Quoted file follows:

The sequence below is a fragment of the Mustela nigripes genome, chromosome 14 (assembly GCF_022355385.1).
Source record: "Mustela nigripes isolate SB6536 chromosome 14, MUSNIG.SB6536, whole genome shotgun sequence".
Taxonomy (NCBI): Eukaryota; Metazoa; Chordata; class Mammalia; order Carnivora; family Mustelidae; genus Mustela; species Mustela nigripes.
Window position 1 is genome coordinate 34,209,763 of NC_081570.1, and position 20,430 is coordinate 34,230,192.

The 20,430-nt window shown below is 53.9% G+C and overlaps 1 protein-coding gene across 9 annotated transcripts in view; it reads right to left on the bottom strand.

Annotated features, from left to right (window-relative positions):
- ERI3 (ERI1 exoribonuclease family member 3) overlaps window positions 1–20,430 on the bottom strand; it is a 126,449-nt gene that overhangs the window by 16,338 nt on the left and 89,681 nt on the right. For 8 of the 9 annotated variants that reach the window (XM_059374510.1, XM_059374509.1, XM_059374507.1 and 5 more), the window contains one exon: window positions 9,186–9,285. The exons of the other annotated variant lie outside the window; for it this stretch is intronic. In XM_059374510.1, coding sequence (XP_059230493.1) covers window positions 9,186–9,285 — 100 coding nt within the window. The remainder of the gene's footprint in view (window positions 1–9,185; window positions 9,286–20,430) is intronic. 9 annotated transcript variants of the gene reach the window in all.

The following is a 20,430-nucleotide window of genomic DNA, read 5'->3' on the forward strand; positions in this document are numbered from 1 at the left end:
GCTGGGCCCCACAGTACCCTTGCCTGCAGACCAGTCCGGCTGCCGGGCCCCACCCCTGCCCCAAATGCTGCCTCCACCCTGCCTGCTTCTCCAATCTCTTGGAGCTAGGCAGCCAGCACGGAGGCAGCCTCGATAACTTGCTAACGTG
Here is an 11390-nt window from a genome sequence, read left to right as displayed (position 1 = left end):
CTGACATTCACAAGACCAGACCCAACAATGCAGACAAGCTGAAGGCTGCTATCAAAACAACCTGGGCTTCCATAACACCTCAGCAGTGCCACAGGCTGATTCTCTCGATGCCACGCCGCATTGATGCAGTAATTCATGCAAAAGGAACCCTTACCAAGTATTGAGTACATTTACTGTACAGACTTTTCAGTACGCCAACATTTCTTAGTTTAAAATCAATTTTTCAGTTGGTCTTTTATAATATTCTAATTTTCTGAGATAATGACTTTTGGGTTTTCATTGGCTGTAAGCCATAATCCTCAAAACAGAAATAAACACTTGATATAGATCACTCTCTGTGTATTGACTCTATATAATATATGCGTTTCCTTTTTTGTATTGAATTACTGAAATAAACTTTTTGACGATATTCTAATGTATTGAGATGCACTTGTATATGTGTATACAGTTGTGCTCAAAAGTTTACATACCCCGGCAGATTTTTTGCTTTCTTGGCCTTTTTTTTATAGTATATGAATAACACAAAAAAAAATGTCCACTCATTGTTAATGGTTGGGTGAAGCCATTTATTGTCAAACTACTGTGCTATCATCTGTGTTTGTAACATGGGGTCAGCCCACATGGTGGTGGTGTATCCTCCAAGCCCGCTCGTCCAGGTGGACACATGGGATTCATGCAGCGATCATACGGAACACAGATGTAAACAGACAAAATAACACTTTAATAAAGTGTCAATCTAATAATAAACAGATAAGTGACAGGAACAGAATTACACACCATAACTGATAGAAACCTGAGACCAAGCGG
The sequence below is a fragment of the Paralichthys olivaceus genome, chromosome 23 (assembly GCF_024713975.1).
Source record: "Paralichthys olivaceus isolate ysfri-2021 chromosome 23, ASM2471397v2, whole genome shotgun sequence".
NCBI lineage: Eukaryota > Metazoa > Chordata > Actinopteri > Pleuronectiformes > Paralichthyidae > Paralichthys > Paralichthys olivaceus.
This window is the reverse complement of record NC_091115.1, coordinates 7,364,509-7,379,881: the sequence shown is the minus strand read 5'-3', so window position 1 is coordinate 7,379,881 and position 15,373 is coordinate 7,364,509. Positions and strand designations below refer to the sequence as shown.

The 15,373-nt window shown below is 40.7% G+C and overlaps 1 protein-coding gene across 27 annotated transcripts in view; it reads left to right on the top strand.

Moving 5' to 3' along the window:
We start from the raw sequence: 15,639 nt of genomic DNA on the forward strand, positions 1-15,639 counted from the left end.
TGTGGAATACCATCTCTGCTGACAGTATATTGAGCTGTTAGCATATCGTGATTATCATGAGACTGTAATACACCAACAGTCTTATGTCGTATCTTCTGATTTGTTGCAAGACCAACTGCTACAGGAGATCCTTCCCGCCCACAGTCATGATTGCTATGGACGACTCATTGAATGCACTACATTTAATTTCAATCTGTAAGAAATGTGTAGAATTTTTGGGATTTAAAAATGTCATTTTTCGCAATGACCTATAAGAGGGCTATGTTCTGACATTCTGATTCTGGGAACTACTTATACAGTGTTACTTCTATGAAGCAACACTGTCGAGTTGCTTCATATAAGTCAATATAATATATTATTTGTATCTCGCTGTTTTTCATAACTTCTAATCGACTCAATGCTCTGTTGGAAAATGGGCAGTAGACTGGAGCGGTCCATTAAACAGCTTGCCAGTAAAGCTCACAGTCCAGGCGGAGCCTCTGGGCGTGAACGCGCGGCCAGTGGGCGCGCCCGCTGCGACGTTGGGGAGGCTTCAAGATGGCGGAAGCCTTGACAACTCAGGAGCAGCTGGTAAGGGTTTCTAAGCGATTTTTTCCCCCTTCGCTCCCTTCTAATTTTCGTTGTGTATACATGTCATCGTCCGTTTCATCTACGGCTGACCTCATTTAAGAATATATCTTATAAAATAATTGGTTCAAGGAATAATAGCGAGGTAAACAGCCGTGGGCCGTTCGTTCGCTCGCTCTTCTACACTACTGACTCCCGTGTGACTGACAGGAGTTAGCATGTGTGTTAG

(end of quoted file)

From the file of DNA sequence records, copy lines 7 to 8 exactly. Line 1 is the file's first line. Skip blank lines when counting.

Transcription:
- ERI3 (ERI1 exoribonuclease family member 3) overlaps window positions 1–20,430 on the bottom strand; it is a 126,449-nt gene that overhangs the window by 16,338 nt on the left and 89,681 nt on the right. For 8 of the 9 annotated variants that reach the window (XM_059374510.1, XM_059374509.1, XM_059374507.1 and 5 more), the window contains one exon: window positions 9,186–9,285. The exons of the other annotated variant lie outside the window; for it this stretch is intronic. In XM_059374510.1, coding sequence (XP_059230493.1) covers window positions 9,186–9,285 — 100 coding nt within the window. The remainder of the gene's footprint in view (window positions 1–9,185; window positions 9,286–20,430) is intronic. 9 annotated transcript variants of the gene reach the window in all.

The following is a 20,430-nucleotide window of genomic DNA, read 5'->3' on the forward strand; positions in this document are numbered from 1 at the left end: